Progress In GM And UAW Talks

Saturday, September 22nd 2007, 2:38 pm
By: News On 6

DETROIT (AP) _ Negotiators for General Motors Corp. and the United Auto Workers returned to the bargaining table Saturday after progress was made a day earlier on transferring retiree health care costs from the company to the union, two people briefed on the talks said.

GM, which has $51 billion in unfunded retiree health care costs on its books and 540,000 UAW retirees and spouses, badly wants to pay the union to form a trust and take on much of the expense. The UAW is seeking guarantees of new vehicles to be built in U.S. plants in exchange.

Bargainers have not settled on a final number for how much GM would put into the trust, but both people briefed on the talks said they are close. Both requested anonymity because the talks are private.

Bargaining now is focused on other economic issues that hinge on the trust including pensions, wages, profit sharing, and who manufactures company parts, said one of the people.

Despite optimism, a deal is believed to be at least a few days away, the person said.

GM sees the trust, called a Voluntary Employees Beneficiary Association or VEBA, as the least painful way to cut into what the U.S. auto companies say is about a $25-per-hour labor cost gap between them and their Japanese competitors.

The talks, which have extended more than a week beyond the original deadline, resumed Saturday morning, GM spokesman Tom Wickham said. They were expected to continue all weekend. Wickham would not comment on developments, and messages were left for UAW spokesman Roger Kerson.

UAW President Ron Gettelfinger told members Friday he was trying to speed up negotiations with General Motors and wanted to reach a contract agreement without a strike.

``We are continuing to make progress; however, we are pushing to accelerate the negotiating pace at all levels,'' he said in a message to UAW members. ``It is our desire to reach an agreement without a strike, and we have demonstrated this by staying at the bargaining table up to this point.''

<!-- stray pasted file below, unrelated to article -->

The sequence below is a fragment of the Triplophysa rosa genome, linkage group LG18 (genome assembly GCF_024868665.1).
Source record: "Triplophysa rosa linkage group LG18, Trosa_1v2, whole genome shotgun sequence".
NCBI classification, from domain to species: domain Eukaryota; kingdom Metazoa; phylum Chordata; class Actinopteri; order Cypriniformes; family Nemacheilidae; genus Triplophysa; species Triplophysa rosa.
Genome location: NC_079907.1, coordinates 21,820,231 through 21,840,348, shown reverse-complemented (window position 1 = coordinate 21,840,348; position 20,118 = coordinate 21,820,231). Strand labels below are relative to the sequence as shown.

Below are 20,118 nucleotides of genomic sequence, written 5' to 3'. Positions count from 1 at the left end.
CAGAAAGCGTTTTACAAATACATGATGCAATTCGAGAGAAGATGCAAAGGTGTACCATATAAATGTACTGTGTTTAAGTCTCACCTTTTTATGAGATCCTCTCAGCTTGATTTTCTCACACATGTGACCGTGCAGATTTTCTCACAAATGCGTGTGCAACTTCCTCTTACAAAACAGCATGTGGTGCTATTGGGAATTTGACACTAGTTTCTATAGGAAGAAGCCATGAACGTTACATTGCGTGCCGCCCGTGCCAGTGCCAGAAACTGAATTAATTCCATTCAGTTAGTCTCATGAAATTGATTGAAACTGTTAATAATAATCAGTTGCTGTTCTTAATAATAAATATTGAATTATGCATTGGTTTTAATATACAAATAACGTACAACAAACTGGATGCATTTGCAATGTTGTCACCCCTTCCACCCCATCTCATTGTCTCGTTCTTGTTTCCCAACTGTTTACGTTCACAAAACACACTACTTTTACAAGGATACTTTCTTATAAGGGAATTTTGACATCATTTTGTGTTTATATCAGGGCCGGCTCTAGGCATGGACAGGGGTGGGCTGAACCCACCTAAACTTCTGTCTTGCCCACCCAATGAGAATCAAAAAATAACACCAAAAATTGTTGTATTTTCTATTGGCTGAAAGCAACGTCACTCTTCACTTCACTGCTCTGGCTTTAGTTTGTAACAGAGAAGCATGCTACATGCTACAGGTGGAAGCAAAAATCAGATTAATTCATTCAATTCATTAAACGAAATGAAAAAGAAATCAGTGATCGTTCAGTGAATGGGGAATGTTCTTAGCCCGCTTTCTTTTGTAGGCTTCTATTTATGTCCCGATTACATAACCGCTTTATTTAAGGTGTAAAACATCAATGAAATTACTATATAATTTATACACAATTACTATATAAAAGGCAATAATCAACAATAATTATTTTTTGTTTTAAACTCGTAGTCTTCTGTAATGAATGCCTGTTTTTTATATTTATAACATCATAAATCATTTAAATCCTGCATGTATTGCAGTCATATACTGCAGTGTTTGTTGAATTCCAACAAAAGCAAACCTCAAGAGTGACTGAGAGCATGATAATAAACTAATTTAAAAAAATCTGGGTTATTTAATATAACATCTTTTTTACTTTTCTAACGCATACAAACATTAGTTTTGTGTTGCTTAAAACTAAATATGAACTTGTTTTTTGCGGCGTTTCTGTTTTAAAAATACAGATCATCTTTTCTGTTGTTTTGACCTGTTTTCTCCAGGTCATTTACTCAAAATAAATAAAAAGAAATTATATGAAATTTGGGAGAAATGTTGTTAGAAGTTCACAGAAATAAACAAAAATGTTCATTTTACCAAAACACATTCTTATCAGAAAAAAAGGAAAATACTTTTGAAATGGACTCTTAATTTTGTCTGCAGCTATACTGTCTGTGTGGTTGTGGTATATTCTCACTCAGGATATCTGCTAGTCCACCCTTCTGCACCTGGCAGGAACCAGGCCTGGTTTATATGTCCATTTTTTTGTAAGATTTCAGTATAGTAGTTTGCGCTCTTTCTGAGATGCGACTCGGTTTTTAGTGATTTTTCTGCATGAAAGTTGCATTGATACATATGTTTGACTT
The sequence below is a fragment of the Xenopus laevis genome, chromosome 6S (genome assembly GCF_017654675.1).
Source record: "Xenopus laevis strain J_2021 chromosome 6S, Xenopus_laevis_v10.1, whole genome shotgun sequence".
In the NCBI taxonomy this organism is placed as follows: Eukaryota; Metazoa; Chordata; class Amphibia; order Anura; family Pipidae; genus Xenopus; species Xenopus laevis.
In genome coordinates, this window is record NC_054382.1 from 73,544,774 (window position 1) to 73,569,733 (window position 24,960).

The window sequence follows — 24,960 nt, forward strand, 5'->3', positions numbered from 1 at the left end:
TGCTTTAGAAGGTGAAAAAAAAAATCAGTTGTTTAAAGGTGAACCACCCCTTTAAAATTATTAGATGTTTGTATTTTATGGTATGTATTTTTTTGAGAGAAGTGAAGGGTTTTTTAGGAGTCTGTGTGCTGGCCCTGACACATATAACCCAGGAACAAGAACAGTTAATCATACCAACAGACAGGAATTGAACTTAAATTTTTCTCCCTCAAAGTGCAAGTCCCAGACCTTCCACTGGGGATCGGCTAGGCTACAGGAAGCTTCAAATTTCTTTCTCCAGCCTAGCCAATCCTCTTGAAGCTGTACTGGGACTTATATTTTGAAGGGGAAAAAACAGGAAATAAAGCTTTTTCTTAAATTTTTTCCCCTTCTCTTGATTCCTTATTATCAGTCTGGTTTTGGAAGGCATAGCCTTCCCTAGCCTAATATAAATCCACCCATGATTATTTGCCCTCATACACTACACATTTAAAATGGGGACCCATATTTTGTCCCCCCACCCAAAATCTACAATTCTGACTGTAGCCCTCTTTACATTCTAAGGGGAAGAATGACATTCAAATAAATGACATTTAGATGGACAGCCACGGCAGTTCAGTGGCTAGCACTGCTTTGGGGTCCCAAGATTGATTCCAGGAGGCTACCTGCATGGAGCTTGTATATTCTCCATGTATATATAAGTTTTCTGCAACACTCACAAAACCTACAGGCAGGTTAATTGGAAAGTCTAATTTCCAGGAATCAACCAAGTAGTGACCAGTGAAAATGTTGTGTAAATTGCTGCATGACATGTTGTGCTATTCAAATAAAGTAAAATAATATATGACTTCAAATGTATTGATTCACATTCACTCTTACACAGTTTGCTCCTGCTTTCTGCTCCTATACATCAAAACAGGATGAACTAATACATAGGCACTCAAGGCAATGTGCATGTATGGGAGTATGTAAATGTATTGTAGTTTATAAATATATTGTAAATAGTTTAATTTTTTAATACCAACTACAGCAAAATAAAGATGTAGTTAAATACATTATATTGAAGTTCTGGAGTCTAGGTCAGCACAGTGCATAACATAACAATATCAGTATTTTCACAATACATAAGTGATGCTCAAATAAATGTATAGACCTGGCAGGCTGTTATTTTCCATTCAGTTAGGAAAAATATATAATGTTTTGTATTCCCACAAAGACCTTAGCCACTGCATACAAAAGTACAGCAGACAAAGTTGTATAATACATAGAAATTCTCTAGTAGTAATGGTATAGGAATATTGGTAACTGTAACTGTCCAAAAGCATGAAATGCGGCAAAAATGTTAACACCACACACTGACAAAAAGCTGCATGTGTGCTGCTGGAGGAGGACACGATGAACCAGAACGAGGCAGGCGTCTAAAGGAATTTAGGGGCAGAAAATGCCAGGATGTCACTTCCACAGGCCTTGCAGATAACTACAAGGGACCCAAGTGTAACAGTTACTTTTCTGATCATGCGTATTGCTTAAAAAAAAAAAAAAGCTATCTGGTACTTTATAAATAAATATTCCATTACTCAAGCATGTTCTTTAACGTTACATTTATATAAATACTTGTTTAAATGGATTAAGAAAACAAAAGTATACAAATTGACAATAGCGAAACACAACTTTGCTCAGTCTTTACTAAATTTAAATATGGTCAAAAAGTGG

Gettelfinger added that the effort to speed the talks doesn't mean any of the union's options are off the table, including the option to strike, according to the message, which was posted Friday evening on a union Web site in Oklahoma.

GM and the UAW spent Friday negotiating issues such as wages and job security, while experts helped finalize the possible health care deal, according to the people briefed on the negotiations.

Local union officials said they'd gotten few updates from bargainers and expressed frustration at the long wait for a new contract. Friday marked one week since the expiration of GM's contract with the union. The UAW has been extending the contract hour by hour since then.

Chris ``Tiny'' Sherwood, the president of Local 652 in Lansing, said it's unusual for the contract to be extended for so long on an hour-by-hour basis. The union is continuing to tell local leaders to have workers ready for a strike if talks break down.

``A week later we're still hanging in there,'' Sherwood said.

Gettelfinger said negotiators have met for 18 days straight. He said the union was releasing little information to members because the negotiations frequently change.

``We want you to know once again that we do not take your patience for granted, and GM should know not to take the patience of our bargaining committee for granted either,'' Gettelfinger said.

GM was picked by the union as the lead company and potential strike target in this year's bargaining. Ford Motor Co. and Chrysler LLC will likely match many of the terms of GM's contract once it's settled.

Protracted contract talks aren't unprecedented. In the last three negotiations _ in 2003, 1999 and 1996 _ the UAW settled with the lead companies within a few days of the deadline. But in 1996, the UAW's negotiations with GM dragged into November even though it reached an agreement in September with Ford.